If there’s one thing the music industry is cautiously optimistic about right now, it’s apps. Apps are predicted to outsell CDs in 2012. People pay for apps. People seem willing to buy music through apps.
The app, which allows users to search the vast, unofficial music library that is YouTube for streams of songs, and build playlists out of these streams, is available for free. It also allows users to purchase songs through iTunes, but this basically means that Muziic users can now stream unlimited music for free.
Will this signal a widespread movement toward free music apps, to the chagrin of app developers and copyright holders? It’s unclear. Nelson has been on major label radar since last year, when a website version of Muziic allowed users to watch videos from Vevo without ads. The higher-ups at Vevo, which is owned by UMG and YouTube, commanded Nelson to stop his shenanigans via e-mail and removed its videos from YouTube’s API (“application programming interface”).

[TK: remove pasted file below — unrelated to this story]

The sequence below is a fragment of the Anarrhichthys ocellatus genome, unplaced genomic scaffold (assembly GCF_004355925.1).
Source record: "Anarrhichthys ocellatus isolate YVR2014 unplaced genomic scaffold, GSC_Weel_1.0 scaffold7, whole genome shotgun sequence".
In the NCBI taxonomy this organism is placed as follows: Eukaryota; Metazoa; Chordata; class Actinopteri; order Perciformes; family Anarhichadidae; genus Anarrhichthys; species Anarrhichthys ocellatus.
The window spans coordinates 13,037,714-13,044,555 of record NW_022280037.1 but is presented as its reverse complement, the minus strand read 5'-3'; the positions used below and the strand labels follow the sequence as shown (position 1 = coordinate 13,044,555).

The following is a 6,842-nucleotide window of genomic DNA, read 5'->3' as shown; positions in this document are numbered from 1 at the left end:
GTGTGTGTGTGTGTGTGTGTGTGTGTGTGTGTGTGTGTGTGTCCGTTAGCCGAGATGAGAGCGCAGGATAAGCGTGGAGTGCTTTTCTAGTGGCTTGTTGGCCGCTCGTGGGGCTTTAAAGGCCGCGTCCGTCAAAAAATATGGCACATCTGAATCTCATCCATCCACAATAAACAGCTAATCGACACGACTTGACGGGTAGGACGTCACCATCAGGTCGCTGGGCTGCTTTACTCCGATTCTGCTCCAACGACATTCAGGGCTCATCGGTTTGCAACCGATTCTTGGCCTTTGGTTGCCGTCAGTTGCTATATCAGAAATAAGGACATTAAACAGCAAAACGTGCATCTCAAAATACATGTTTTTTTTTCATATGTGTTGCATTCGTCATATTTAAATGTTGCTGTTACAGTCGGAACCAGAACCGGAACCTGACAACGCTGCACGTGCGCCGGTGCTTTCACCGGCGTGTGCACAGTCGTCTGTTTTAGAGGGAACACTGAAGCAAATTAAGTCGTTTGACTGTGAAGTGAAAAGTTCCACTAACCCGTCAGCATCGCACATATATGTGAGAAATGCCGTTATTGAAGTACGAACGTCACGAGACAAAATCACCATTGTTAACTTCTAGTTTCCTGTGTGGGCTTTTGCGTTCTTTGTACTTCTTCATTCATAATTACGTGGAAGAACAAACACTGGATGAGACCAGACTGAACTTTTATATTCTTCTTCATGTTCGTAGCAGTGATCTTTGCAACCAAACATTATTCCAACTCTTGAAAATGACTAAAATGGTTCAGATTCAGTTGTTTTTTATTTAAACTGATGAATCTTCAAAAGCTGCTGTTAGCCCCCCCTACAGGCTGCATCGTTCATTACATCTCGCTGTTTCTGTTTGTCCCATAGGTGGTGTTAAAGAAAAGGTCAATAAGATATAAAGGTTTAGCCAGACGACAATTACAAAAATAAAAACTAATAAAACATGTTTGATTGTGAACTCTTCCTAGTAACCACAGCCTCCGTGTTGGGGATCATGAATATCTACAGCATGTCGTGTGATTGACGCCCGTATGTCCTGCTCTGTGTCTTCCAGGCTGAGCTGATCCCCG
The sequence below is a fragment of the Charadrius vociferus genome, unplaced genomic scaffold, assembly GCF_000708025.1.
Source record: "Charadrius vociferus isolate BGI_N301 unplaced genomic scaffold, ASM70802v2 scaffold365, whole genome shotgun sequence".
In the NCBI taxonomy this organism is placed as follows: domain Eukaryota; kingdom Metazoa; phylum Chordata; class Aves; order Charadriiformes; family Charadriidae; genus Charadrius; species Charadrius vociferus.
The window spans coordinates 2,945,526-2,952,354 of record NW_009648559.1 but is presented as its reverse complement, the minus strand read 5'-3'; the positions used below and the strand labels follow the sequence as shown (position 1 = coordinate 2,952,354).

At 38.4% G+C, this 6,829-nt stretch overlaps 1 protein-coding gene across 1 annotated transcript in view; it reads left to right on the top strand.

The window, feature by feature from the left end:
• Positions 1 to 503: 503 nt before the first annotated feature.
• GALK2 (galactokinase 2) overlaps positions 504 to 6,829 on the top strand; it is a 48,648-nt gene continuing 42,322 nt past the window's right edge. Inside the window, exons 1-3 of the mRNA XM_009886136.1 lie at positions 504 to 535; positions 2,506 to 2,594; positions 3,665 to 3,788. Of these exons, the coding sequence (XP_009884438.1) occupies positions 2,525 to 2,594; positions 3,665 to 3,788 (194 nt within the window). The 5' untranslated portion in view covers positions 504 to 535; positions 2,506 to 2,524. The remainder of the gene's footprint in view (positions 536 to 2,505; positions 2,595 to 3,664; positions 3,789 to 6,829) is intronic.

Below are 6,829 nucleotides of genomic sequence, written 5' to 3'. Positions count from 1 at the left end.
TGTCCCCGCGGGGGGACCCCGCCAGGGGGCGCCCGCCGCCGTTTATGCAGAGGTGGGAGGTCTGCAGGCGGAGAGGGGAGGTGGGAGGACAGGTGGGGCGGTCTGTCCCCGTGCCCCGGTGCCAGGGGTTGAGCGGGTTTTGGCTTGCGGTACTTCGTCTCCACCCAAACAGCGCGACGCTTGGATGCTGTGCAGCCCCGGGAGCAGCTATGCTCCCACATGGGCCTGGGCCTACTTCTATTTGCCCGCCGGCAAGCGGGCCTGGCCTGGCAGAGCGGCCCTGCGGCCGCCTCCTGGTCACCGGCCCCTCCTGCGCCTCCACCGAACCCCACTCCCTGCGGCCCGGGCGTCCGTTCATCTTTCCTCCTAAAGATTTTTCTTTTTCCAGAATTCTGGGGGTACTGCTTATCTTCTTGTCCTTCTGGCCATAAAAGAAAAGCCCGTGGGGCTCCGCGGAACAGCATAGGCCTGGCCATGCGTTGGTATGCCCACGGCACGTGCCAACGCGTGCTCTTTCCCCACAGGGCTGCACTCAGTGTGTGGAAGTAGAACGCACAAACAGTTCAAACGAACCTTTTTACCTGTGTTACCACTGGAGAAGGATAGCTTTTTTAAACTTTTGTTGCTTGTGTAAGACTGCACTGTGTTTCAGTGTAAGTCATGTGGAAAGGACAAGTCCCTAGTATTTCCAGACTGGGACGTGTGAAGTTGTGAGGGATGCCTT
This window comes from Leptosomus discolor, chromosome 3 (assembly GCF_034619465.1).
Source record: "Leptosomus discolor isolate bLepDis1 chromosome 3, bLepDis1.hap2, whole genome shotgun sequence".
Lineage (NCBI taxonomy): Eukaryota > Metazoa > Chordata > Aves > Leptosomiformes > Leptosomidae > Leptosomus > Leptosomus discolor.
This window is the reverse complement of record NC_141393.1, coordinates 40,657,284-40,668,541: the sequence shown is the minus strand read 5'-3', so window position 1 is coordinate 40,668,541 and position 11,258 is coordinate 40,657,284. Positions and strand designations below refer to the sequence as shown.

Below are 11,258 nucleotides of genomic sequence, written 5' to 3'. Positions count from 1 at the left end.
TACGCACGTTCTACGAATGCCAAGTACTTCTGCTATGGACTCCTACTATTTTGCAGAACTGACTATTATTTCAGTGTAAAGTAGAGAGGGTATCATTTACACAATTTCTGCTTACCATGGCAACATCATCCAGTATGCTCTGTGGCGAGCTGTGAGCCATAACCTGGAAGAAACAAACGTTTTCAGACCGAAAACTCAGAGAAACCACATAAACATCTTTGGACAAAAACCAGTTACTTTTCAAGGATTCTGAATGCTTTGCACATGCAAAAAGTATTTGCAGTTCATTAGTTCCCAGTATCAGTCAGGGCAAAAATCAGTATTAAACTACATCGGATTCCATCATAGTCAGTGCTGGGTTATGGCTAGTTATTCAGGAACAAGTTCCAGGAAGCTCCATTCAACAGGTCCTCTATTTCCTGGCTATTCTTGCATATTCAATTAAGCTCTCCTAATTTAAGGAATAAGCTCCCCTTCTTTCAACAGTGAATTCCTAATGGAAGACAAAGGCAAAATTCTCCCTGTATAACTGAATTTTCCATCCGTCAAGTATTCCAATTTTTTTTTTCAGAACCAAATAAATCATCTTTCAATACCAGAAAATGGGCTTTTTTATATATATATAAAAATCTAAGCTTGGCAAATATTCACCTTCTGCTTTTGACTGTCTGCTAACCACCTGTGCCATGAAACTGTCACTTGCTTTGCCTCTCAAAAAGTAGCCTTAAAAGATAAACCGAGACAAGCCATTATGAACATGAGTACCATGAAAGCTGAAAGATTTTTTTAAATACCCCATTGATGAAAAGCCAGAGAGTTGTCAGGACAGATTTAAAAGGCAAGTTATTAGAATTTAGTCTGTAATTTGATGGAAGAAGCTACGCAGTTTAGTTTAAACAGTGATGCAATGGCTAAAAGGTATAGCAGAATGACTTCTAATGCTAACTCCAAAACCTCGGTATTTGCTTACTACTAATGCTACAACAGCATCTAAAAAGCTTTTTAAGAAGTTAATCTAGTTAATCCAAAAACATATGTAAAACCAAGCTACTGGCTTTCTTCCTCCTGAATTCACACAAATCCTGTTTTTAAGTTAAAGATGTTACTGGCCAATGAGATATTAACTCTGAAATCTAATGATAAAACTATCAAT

There is supposedly a question of whether or not Muziic is legal, but it seems telling that Google’s army of lawyers has had an entire year to formulate an argument against Nelson and has failed to do so; a company spokesman said Muziic “appeared to violate” YouTube’s terms of service back in March 2009, but has yet to take further legal action against Nelson.
Greg Prato is a Long Island, New York-based writer, who regularly contributes to All Music Guide, RollingStone.com, and Classic Rock Magazine. He is also the author several books, including Grunge is Dead: The Oral History of Seattle Rock Music. To see what he’s currently up to, scoot on over to www.myspace.com/gregpratopage